These columns were clearly intended to make sure everyone was well aware that the relatively new Bureau of Lighthouses would tolerate no deviance from expected rules and procedures. The punishments, so noted, were demotions, transfers, or even dismissals. Although the names and work sites of those so punished were not normally divulged, in at least one case, this information did come to light.
One of the actual entries from a Lighthouse Service Bulletin reported: “A lighthouse keeper has been reprimanded for accepting a fee from visitors at his station, contrary to the Instructions to Light Keepers, 1911, page 150.” Documents, including newspaper articles, confirmed that the keeper who was reprimanded for charging visitors 10 cents to row them across the channel to the island light station, and provide a tour, was William M. Brooks, who had been the lone keeper at Maine’s Cape Neddick Lighthouse since 1904. For another nickel, Mrs. Brooks would provide a tour of the lighthouse.
Although the Bulletin stated only that Keeper Brooks had been “reprimanded,” other sources noted that he was permitted to resign rather than be fired, and James Burke replaced Brooks as Maine’s Cape Neddick Lighthouse keeper in 1912. The Brooks family’s “business” of charging visitors was apparently a time-honored tradition at Cape Neddick, with a Portsmouth newspaper as far back as 1880 that reported that “the son of the keeper will row you over and back in his boat for the sum of ten cents.”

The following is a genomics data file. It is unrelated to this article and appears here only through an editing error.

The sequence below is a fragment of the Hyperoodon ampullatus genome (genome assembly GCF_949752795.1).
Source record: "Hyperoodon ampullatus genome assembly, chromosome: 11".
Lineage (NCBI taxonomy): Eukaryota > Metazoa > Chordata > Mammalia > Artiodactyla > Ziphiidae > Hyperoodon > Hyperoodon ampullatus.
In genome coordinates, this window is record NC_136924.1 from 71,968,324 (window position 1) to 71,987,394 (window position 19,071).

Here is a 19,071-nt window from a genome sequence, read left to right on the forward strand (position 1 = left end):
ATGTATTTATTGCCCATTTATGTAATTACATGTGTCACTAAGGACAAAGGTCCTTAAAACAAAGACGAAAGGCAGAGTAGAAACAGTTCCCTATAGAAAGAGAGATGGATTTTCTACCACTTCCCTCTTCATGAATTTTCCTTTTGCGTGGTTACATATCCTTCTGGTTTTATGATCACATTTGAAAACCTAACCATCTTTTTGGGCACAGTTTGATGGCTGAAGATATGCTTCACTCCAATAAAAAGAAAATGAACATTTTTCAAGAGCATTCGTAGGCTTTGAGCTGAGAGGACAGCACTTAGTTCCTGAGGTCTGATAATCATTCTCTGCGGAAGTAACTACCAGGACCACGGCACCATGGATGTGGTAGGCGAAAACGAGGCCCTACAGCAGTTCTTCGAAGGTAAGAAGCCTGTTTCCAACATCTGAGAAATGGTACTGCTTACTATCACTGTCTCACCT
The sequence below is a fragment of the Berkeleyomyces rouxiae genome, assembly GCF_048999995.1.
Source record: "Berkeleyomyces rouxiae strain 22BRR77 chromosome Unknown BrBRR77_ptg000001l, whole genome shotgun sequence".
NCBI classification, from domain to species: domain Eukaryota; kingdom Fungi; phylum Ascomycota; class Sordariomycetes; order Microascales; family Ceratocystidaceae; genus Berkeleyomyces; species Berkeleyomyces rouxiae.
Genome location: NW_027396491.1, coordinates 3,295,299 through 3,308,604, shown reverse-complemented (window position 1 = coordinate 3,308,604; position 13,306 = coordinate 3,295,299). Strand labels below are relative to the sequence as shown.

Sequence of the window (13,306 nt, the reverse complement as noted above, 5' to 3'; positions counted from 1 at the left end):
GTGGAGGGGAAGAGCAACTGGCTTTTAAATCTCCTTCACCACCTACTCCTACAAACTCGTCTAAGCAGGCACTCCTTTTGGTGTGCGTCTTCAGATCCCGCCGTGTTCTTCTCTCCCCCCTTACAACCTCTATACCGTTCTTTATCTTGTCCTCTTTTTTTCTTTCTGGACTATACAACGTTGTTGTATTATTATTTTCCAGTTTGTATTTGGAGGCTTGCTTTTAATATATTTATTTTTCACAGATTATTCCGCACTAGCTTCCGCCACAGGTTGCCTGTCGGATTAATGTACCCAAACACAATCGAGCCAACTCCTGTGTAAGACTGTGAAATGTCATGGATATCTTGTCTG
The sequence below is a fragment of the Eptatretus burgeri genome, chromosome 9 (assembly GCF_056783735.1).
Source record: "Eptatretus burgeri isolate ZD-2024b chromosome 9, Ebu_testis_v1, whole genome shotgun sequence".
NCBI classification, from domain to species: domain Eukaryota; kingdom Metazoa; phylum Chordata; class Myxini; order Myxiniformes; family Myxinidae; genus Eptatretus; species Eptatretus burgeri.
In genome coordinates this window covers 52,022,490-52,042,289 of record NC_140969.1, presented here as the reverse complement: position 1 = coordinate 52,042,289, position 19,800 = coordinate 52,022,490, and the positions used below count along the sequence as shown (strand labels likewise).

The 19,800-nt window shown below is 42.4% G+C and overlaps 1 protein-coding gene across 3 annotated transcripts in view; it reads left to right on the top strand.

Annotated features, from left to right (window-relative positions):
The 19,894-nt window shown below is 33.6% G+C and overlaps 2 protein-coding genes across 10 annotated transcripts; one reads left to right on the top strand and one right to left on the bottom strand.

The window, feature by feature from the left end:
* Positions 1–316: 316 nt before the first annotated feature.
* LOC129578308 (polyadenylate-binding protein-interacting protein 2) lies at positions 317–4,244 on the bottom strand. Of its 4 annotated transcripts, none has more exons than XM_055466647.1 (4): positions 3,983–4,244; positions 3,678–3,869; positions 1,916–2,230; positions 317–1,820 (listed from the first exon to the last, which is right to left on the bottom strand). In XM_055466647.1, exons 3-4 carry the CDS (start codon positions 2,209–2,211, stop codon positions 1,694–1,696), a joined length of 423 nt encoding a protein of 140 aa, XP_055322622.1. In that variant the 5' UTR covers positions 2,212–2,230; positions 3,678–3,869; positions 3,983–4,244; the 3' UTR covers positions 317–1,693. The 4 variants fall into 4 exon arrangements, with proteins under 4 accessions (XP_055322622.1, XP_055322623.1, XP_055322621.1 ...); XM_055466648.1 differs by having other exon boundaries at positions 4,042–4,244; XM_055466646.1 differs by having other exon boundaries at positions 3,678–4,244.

As alluded to above, however, the newly organized Bureau of Lighthouses and Commissioner George Putnam let it be known that such traditions were a thing of the past. Some traditions die hard, however, as Cape Neddick Lighthouse keeper William Richardson was terminated in 1921 for likewise transporting visitors for a fee.
A few of the other punishments noted in the early Bulletins are as follows:
“A lighthouse keeper has been reprimanded for failure to properly conduct his official correspondence; he having allowed outside work to interfere with the work of the Lighthouse Service.
“A second assistant lighthouse keeper has been dismissed from the service for tendering his resignation and leaving his station without giving due notice, much to the embarrassment of the Service.